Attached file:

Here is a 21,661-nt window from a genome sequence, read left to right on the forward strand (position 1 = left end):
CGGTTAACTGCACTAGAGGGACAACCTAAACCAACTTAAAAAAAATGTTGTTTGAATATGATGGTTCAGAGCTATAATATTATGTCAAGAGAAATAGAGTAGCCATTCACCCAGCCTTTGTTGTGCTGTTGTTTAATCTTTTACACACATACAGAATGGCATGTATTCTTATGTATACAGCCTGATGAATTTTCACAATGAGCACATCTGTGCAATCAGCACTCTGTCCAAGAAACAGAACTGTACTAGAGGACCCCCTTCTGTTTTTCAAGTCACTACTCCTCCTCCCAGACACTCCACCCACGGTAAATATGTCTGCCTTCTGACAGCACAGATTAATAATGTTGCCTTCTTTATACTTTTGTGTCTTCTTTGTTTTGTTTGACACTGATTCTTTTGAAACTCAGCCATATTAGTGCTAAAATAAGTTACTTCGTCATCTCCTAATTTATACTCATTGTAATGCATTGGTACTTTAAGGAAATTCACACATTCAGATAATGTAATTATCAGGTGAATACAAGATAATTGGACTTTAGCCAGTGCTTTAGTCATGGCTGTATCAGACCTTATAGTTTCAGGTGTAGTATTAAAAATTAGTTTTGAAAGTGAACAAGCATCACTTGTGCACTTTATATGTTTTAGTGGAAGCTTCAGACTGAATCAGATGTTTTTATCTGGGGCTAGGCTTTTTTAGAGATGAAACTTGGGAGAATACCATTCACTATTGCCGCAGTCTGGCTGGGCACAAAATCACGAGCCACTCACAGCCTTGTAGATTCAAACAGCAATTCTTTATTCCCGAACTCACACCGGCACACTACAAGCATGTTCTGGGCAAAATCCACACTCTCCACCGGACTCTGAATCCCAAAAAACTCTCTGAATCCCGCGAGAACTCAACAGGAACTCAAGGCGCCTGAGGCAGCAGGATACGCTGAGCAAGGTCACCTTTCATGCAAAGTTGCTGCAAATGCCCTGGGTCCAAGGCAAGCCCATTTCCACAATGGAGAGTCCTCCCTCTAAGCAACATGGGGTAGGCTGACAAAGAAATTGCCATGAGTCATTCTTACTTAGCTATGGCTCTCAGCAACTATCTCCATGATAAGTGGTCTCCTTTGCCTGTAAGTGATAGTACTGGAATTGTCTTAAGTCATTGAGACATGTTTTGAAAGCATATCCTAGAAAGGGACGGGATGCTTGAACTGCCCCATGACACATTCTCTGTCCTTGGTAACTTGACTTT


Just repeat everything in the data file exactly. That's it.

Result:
Here is a 21,661-nt window from a genome sequence, read left to right on the forward strand (position 1 = left end):
CGGTTAACTGCACTAGAGGGACAACCTAAACCAACTTAAAAAAAATGTTGTTTGAATATGATGGTTCAGAGCTATAATATTATGTCAAGAGAAATAGAGTAGCCATTCACCCAGCCTTTGTTGTGCTGTTGTTTAATCTTTTACACACATACAGAATGGCATGTATTCTTATGTATACAGCCTGATGAATTTTCACAATGAGCACATCTGTGCAATCAGCACTCTGTCCAAGAAACAGAACTGTACTAGAGGACCCCCTTCTGTTTTTCAAGTCACTACTCCTCCTCCCAGACACTCCACCCACGGTAAATATGTCTGCCTTCTGACAGCACAGATTAATAATGTTGCCTTCTTTATACTTTTGTGTCTTCTTTGTTTTGTTTGACACTGATTCTTTTGAAACTCAGCCATATTAGTGCTAAAATAAGTTACTTCGTCATCTCCTAATTTATACTCATTGTAATGCATTGGTACTTTAAGGAAATTCACACATTCAGATAATGTAATTATCAGGTGAATACAAGATAATTGGACTTTAGCCAGTGCTTTAGTCATGGCTGTATCAGACCTTATAGTTTCAGGTGTAGTATTAAAAATTAGTTTTGAAAGTGAACAAGCATCACTTGTGCACTTTATATGTTTTAGTGGAAGCTTCAGACTGAATCAGATGTTTTTATCTGGGGCTAGGCTTTTTTAGAGATGAAACTTGGGAGAATACCATTCACTATTGCCGCAGTCTGGCTGGGCACAAAATCACGAGCCACTCACAGCCTTGTAGATTCAAACAGCAATTCTTTATTCCCGAACTCACACCGGCACACTACAAGCATGTTCTGGGCAAAATCCACACTCTCCACCGGACTCTGAATCCCAAAAAACTCTCTGAATCCCGCGAGAACTCAACAGGAACTCAAGGCGCCTGAGGCAGCAGGATACGCTGAGCAAGGTCACCTTTCATGCAAAGTTGCTGCAAATGCCCTGGGTCCAAGGCAAGCCCATTTCCACAATGGAGAGTCCTCCCTCTAAGCAACATGGGGTAGGCTGACAAAGAAATTGCCATGAGTCATTCTTACTTAGCTATGGCTCTCAGCAACTATCTCCATGATAAGTGGTCTCCTTTGCCTGTAAGTGATAGTACTGGAATTGTCTTAAGTCATTGAGACATGTTTTGAAAGCATATCCTAGAAAGGGACGGGATGCTTGAACTGCCCCATGACACATTCTCTGTCCTTGGTAACTTGACTTT